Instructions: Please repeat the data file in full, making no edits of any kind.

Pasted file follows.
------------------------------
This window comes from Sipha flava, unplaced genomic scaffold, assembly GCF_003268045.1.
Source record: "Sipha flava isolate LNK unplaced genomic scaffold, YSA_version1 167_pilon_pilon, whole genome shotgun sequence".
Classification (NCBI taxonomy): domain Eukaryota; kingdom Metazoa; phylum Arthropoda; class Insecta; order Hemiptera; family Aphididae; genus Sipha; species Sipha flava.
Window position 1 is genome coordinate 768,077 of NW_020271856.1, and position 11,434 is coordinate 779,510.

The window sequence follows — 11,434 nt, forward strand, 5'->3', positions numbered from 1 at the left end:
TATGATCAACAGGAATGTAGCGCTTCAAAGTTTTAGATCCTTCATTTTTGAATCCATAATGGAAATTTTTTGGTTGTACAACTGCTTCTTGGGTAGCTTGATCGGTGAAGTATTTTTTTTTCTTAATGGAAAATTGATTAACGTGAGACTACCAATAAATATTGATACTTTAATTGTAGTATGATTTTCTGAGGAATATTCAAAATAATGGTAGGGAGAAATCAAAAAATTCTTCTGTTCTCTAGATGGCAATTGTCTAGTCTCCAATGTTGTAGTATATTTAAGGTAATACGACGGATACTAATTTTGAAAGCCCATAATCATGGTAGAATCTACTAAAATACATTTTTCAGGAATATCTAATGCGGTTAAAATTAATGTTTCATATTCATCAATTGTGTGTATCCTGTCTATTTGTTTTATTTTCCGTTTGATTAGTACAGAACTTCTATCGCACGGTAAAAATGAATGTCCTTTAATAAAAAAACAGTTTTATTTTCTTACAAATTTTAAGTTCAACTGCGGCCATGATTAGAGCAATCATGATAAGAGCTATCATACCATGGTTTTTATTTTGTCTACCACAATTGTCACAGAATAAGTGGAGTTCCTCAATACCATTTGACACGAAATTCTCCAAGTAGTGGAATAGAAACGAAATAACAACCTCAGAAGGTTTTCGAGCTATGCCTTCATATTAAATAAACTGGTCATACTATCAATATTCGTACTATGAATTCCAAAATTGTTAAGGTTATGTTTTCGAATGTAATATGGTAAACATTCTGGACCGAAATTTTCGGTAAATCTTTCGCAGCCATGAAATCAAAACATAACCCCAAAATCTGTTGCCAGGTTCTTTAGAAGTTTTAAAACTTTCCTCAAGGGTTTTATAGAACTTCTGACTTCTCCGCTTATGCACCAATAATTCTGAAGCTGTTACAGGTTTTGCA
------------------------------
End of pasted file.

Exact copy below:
This window comes from Sipha flava, unplaced genomic scaffold, assembly GCF_003268045.1.
Source record: "Sipha flava isolate LNK unplaced genomic scaffold, YSA_version1 167_pilon_pilon, whole genome shotgun sequence".
Classification (NCBI taxonomy): domain Eukaryota; kingdom Metazoa; phylum Arthropoda; class Insecta; order Hemiptera; family Aphididae; genus Sipha; species Sipha flava.
Window position 1 is genome coordinate 768,077 of NW_020271856.1, and position 11,434 is coordinate 779,510.

The window sequence follows — 11,434 nt, forward strand, 5'->3', positions numbered from 1 at the left end:
TATGATCAACAGGAATGTAGCGCTTCAAAGTTTTAGATCCTTCATTTTTGAATCCATAATGGAAATTTTTTGGTTGTACAACTGCTTCTTGGGTAGCTTGATCGGTGAAGTATTTTTTTTTCTTAATGGAAAATTGATTAACGTGAGACTACCAATAAATATTGATACTTTAATTGTAGTATGATTTTCTGAGGAATATTCAAAATAATGGTAGGGAGAAATCAAAAAATTCTTCTGTTCTCTAGATGGCAATTGTCTAGTCTCCAATGTTGTAGTATATTTAAGGTAATACGACGGATACTAATTTTGAAAGCCCATAATCATGGTAGAATCTACTAAAATACATTTTTCAGGAATATCTAATGCGGTTAAAATTAATGTTTCATATTCATCAATTGTGTGTATCCTGTCTATTTGTTTTATTTTCCGTTTGATTAGTACAGAACTTCTATCGCACGGTAAAAATGAATGTCCTTTAATAAAAAAACAGTTTTATTTTCTTACAAATTTTAAGTTCAACTGCGGCCATGATTAGAGCAATCATGATAAGAGCTATCATACCATGGTTTTTATTTTGTCTACCACAATTGTCACAGAATAAGTGGAGTTCCTCAATACCATTTGACACGAAATTCTCCAAGTAGTGGAATAGAAACGAAATAACAACCTCAGAAGGTTTTCGAGCTATGCCTTCATATTAAATAAACTGGTCATACTATCAATATTCGTACTATGAATTCCAAAATTGTTAAGGTTATGTTTTCGAATGTAATATGGTAAACATTCTGGACCGAAATTTTCGGTAAATCTTTCGCAGCCATGAAATCAAAACATAACCCCAAAATCTGTTGCCAGGTTCTTTAGAAGTTTTAAAACTTTCCTCAAGGGTTTTATAGAACTTCTGACTTCTCCGCTTATGCACCAATAATTCTGAAGCTGTTACAGGTTTTGCA